Suit claims city trying to limit Confederate statue protests
FLORENCE, Ala. (AP) — An organization that has staged dozens of protests against a Confederate monument in north Alabama filed suit contending the city of Florence is trying to limit the demonstrations in violation of free-speech guarantees.
The lawsuit, filed Tuesday by Project Say Something and its founder, Camille Bennett, claims the city and Police Chief Ron Tyler are trying to clamp down on the protests by telling the group when, where and how it can demonstrate against the monument, located at the Lauderdale County Courthouse.
Bennett said the organization, a nonprofit which she founded about eight years ago, has tried to work with the city, the TimesDaily reported.
“Alabama has a long history of confronting racial injustice through peaceful demonstration, and it is imperative that we not lose that ability to speak truth to power when the situation demands it,” Bennett said in a statement.
The city has not responded to the federal lawsuit in court and city officials declined comment.
The courthouse monument was dedicated in 1903 when Confederate descendants were erecting memorials all over the South to honor rebel veterans and perpetuate the “lost cause” mythology that portrayed the Civil War as being about something other than slavery. Project Say Something began almost daily protests against the monument in 2020 following the police killing of George Floyd in Minneapolis.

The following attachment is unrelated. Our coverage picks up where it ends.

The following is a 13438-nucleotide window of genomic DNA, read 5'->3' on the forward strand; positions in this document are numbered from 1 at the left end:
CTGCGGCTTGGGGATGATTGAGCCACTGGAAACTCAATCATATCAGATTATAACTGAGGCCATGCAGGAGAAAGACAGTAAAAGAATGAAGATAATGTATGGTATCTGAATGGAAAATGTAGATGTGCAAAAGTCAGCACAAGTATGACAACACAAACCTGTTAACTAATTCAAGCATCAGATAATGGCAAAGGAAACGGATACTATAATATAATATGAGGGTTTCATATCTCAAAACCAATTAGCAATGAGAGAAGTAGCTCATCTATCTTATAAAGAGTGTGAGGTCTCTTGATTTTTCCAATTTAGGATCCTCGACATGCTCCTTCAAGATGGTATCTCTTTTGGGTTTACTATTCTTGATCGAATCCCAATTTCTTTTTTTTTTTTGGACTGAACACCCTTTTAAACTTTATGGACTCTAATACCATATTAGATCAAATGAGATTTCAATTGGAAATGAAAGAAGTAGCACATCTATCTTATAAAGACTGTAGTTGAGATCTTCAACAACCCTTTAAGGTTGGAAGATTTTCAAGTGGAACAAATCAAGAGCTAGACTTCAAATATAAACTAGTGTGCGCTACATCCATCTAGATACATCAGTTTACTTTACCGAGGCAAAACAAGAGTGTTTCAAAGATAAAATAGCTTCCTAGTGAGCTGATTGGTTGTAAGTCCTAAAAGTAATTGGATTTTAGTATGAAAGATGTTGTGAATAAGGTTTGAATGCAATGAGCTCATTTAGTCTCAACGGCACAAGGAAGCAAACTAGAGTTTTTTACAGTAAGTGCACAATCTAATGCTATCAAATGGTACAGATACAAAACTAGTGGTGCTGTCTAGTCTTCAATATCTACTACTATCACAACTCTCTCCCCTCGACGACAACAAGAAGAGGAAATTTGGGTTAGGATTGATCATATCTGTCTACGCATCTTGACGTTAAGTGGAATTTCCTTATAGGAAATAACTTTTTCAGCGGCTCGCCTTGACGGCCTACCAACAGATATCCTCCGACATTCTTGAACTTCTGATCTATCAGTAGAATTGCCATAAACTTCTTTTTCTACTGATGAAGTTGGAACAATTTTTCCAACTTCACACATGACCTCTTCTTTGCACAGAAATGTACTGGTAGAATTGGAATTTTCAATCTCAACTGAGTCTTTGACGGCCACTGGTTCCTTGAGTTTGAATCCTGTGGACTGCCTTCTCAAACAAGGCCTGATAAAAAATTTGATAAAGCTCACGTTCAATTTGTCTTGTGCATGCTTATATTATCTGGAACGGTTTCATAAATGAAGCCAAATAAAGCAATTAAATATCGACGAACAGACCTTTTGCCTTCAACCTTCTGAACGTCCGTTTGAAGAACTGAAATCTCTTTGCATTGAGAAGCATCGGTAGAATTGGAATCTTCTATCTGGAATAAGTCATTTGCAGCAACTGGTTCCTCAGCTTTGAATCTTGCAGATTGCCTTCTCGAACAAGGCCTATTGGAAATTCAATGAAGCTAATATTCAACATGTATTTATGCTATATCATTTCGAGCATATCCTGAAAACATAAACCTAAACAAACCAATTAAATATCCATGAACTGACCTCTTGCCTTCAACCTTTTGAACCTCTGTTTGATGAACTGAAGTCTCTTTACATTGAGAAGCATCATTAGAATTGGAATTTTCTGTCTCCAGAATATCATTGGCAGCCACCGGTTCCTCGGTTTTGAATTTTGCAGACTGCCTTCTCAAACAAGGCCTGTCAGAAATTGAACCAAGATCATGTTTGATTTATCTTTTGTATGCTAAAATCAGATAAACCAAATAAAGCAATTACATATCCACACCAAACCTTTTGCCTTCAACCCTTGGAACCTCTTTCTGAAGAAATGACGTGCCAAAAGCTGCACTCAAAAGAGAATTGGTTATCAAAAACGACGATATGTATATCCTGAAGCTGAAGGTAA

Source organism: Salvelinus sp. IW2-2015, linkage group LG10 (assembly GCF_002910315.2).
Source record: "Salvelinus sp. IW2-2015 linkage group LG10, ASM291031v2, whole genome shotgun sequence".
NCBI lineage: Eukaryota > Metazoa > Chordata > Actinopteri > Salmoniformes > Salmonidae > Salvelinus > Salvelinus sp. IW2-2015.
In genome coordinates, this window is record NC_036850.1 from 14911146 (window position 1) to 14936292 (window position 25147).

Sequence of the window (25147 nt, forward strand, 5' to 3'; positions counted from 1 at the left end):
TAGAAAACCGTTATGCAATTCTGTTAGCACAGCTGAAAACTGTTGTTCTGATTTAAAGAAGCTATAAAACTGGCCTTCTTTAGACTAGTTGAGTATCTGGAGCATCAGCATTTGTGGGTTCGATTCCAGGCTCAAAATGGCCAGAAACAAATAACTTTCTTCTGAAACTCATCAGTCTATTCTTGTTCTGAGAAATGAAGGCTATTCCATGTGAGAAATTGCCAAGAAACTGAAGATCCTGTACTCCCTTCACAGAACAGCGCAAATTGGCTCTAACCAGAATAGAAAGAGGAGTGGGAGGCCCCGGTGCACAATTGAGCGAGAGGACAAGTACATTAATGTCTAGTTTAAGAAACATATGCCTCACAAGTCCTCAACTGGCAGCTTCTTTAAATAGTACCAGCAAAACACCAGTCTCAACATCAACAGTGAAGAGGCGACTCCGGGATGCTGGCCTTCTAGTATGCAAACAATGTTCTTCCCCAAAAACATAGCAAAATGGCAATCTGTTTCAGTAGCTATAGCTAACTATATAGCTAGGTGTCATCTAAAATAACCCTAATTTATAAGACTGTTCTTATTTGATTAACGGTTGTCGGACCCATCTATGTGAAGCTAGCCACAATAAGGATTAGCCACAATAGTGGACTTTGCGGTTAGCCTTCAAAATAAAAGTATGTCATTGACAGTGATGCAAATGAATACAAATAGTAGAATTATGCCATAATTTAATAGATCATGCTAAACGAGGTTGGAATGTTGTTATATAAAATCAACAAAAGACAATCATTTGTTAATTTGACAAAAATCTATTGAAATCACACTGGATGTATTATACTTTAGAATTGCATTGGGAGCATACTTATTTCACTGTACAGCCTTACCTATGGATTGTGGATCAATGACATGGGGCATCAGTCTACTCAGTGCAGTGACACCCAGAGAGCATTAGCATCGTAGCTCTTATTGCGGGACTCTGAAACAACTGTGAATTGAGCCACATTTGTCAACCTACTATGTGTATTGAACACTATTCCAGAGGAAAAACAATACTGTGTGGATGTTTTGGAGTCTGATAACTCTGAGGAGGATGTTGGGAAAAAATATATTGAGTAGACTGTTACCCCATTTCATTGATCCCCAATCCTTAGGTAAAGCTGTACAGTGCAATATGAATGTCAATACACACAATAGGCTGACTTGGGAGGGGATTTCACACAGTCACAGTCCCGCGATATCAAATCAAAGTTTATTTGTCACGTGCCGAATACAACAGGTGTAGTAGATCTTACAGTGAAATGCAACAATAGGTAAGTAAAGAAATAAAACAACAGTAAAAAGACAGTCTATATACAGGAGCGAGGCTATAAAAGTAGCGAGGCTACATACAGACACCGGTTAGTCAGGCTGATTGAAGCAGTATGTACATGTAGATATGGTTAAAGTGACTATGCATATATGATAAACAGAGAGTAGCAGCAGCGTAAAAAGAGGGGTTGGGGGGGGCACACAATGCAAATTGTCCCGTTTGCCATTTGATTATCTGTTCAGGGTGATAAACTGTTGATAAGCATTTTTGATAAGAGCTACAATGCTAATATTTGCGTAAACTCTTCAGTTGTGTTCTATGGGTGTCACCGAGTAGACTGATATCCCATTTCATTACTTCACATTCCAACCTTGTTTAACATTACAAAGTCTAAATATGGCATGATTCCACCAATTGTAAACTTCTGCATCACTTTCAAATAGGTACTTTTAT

While the group held as many as 175 demonstrations in 2020, it cut back the following year because the city used its noise and parade permit ordinances to discourage them, the lawsuit said. The chief relocated the demonstrations to a “protest zone” away from the courthouse to shrink the potential audience, it claimed, and he threatened to issue citations.
After the city requested $360 a day for police protection during demonstrations, the group began hiring private security and has spent about $4,100 so far, according to the complaint. The group held “silent” protests in response to noise complaints after counter-protesters began gathering and yelling racial epithets at demonstrators, it said.
David Gespass, co-chairman of the Alabama chapter of the National Lawyers Guild, which was among the organizations assisting with the lawsuit, said it was not up to the city or Tyler to tell people “where and how to protest.”
“The First Amendment holds that everywhere from the Atlantic to the Pacific and Canada to Mexico is a protest zone,” Gaspass said.